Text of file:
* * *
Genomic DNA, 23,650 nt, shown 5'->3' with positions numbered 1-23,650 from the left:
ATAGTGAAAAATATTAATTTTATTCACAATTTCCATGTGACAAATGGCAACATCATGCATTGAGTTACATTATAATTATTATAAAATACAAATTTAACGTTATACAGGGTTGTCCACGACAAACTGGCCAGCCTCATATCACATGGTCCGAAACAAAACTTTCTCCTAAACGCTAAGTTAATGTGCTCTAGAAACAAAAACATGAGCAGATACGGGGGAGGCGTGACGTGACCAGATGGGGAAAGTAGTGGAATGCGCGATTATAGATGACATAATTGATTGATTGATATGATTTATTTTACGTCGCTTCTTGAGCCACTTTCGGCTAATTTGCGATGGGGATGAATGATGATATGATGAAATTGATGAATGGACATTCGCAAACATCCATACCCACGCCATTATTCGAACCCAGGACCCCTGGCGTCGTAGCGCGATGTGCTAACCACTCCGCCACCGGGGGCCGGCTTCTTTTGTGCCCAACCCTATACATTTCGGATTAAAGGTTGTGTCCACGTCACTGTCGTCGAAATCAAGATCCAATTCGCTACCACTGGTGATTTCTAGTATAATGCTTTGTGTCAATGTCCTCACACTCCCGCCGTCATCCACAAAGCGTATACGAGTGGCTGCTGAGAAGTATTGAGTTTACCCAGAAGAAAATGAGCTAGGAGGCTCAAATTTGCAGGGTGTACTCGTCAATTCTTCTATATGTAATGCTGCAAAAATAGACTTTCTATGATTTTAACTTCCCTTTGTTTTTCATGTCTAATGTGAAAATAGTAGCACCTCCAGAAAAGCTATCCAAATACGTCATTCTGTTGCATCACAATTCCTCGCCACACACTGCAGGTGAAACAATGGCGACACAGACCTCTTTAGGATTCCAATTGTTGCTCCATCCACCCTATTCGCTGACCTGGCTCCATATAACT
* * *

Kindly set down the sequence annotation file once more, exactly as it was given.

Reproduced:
Genomic DNA, 23,650 nt, shown 5'->3' with positions numbered 1-23,650 from the left:
ATAGTGAAAAATATTAATTTTATTCACAATTTCCATGTGACAAATGGCAACATCATGCATTGAGTTACATTATAATTATTATAAAATACAAATTTAACGTTATACAGGGTTGTCCACGACAAACTGGCCAGCCTCATATCACATGGTCCGAAACAAAACTTTCTCCTAAACGCTAAGTTAATGTGCTCTAGAAACAAAAACATGAGCAGATACGGGGGAGGCGTGACGTGACCAGATGGGGAAAGTAGTGGAATGCGCGATTATAGATGACATAATTGATTGATTGATATGATTTATTTTACGTCGCTTCTTGAGCCACTTTCGGCTAATTTGCGATGGGGATGAATGATGATATGATGAAATTGATGAATGGACATTCGCAAACATCCATACCCACGCCATTATTCGAACCCAGGACCCCTGGCGTCGTAGCGCGATGTGCTAACCACTCCGCCACCGGGGGCCGGCTTCTTTTGTGCCCAACCCTATACATTTCGGATTAAAGGTTGTGTCCACGTCACTGTCGTCGAAATCAAGATCCAATTCGCTACCACTGGTGATTTCTAGTATAATGCTTTGTGTCAATGTCCTCACACTCCCGCCGTCATCCACAAAGCGTATACGAGTGGCTGCTGAGAAGTATTGAGTTTACCCAGAAGAAAATGAGCTAGGAGGCTCAAATTTGCAGGGTGTACTCGTCAATTCTTCTATATGTAATGCTGCAAAAATAGACTTTCTATGATTTTAACTTCCCTTTGTTTTTCATGTCTAATGTGAAAATAGTAGCACCTCCAGAAAAGCTATCCAAATACGTCATTCTGTTGCATCACAATTCCTCGCCACACACTGCAGGTGAAACAATGGCGACACAGACCTCTTTAGGATTCCAATTGTTGCTCCATCCACCCTATTCGCTGACCTGGCTCCATATAACT